Baseball may not be played in 2020 because of disagreements between Major League Baseball and the MLB Players Association. Whenever it does return, a recent article in Inside Radio outlines how sports executives are planning to handle baseball play-by-play and create safe experiences for announcers as well as exciting moments for listeners. Of course, play-by-play hasn’t gone away and has continued to be important to stations and to many fans, even in “normal” times. I would argue that with stadiums empty and the visual experience significantly altered, play-by-play on the radio is going to be critical as players hit the diamond again.

So how can you take advantage of these unusual times? For your radio station, I would take it a few steps beyond broadcasting the game—make play-by-play an at-home event. Use the new entertainment routines we’ve established to be there for your loyal listeners and for those of us who are sorely missing our in-person experience.

Partner with a local spot where people can order their hot dogs and popcorn at a discount before the game. Run a social media contest where listeners post photos of (properly socially distanced) listening parties on Instagram with a customized hashtag. Disturbed by the idea of canned crowd noise? Make it fun—play the noise from a big historical game and make listeners guess what it is. Some lucky contest winner might get a bushel of blue crabs delivered to their door, complete with newspaper, Old Bay and cold Natty Boh, to be enjoyed at home while the Orioles trounce the Yankees (#hottake #dontatme #gobirds).

All of these ideas would serve your brand. You are the destination for your local team, and you are there for local fans. You know that times are different and people are missing out, so you want to help them enjoy games just as much, if not more, than they did last summer. You can use this opportunity to draw in new listeners who hadn’t thought about experiencing the games the way people did before TV was ubiquitous.

It may not be the same experience, but it can be a new experience… one that takes its cues from an old one that should never be forgotten.

Bring back baseball!

Flippant About Formats

Tuesdays With ColemanEver feel like you’re chasing formats?

Sometimes you hear about radio stations that change formats after trying one for a year or two, or even after just a few months. You may know of stations that have flipped formats multiple times in a calendar year. Maybe this time the lucky number will come up.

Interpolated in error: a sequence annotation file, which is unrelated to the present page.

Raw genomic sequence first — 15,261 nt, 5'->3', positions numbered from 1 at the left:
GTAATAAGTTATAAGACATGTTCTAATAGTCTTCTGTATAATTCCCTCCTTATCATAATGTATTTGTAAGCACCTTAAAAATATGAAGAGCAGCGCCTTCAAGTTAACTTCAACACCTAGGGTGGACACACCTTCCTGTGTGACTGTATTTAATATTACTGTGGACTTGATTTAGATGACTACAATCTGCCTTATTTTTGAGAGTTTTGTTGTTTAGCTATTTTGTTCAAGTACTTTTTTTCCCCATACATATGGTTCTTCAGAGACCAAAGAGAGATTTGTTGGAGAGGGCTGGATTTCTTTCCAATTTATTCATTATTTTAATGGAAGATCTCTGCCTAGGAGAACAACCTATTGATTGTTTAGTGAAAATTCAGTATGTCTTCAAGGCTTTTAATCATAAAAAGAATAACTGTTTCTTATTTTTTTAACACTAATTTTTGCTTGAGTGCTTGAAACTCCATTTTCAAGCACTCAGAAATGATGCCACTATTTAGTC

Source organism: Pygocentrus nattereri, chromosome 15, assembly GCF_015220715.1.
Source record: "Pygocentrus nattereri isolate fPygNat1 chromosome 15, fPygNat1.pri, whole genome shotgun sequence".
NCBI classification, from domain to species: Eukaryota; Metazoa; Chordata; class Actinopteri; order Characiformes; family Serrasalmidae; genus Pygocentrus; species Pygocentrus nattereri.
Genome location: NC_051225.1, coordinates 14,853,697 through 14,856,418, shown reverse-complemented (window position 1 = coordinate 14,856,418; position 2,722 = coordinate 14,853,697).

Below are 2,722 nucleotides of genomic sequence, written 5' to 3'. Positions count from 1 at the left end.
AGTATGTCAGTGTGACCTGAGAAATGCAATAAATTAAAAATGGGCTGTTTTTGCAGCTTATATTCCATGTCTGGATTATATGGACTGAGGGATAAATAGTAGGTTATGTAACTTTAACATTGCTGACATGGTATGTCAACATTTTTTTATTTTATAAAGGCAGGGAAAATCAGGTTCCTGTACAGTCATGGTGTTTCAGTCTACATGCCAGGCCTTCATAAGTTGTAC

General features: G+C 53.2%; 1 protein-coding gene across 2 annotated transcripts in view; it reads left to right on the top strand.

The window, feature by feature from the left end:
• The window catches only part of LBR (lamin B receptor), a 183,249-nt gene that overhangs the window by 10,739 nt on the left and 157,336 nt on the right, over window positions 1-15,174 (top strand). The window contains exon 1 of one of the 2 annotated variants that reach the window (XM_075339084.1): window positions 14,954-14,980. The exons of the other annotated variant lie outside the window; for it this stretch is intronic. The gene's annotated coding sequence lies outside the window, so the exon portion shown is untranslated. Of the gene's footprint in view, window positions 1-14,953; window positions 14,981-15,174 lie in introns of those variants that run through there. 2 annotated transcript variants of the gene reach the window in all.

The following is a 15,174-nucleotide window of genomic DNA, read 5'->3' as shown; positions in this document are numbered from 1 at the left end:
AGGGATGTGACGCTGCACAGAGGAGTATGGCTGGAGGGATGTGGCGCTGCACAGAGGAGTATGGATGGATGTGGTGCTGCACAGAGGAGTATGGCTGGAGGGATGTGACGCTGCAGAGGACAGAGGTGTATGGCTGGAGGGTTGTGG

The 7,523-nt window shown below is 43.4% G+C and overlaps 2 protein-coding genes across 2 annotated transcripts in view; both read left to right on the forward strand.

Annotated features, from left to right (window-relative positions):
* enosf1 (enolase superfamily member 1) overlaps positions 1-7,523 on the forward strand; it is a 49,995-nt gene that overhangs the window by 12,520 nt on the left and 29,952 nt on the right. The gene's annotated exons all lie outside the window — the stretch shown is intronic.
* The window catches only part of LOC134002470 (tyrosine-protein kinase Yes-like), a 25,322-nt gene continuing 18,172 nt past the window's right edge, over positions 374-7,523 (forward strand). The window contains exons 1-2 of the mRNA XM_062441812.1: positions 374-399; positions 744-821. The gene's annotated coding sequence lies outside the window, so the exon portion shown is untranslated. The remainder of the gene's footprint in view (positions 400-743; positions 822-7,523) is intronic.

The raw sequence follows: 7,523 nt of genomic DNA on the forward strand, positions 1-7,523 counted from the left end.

One thing the COVID-19 crisis should remind us of is the power of brands.

As always, listeners choose stations based on the need the brand fulfills, a choice often based on perceptions built over time. This can be even more noticeable in times like this, when many listeners are relying on radio to get them through.

You can’t expect stations that stay in one format for short periods of time to be able to build deep, lasting brand perceptions that influence behavior.

Images are like icebergs. Slow to develop, slow to erode. That also means a station that served one need for a long time but then made a programming change is subject to pre-learned interference. That’s when a brand has trouble developing new images because its existing images are so ingrained.

Iceberg

Images are like icebergs. Slow to develop, slow to erode.

That’s also why it is so challenging for a station to try to make significant programming shifts while keeping the same name. If you went to buy Velveeta and found the label on a block of real, authentic organic cheddar cheese, you probably wouldn’t buy it. That’s not what you expect from Velveeta.

If Velveeta decided it was strategically committed to becoming an organic product, it would need to devote a significant amount of energy and money to re-branding itself. Most of all, assuming it was a good product, it would need to give customers time to get used to associating Velveeta with organic cheese. So radio stations, just like the hypothetical Velveeta, have to think carefully about: a) how critical and potentially beneficial the change is; b) if it can be effectively done without a name change, even with large resources; and c) whether it is worth the return on investment.

Remember how precious your brand is. You see it in this moment as listeners choose “the most trusted” news station or the “most relaxing” Adult Contemporary station or the Hip Hop station “most connected to the community.” They don’t choose fleeting brands, they choose brands that mean something to them. As we outlined in How to Connect With Your Audience in a Crisis, you absolutely should be modifying your programming during this time. But, it is important to consider the role of your brand in those modifications.

This crisis will pass, but the need for strong brands will not. Always make informed decisions about your format and brand carefully, with the understanding that being flippant about formats is never the road to long-lasting success.

What’s Your Word?

Tuesdays With Coleman

My favorite marketing book of all-time is “Focus: The Future of Your Company Depends on It” by strategist Al Ries, and one of the most important lessons in the book involves one simple question.

Focus Al Ries

What’s your word?

Consumers make product decisions on words, not visuals.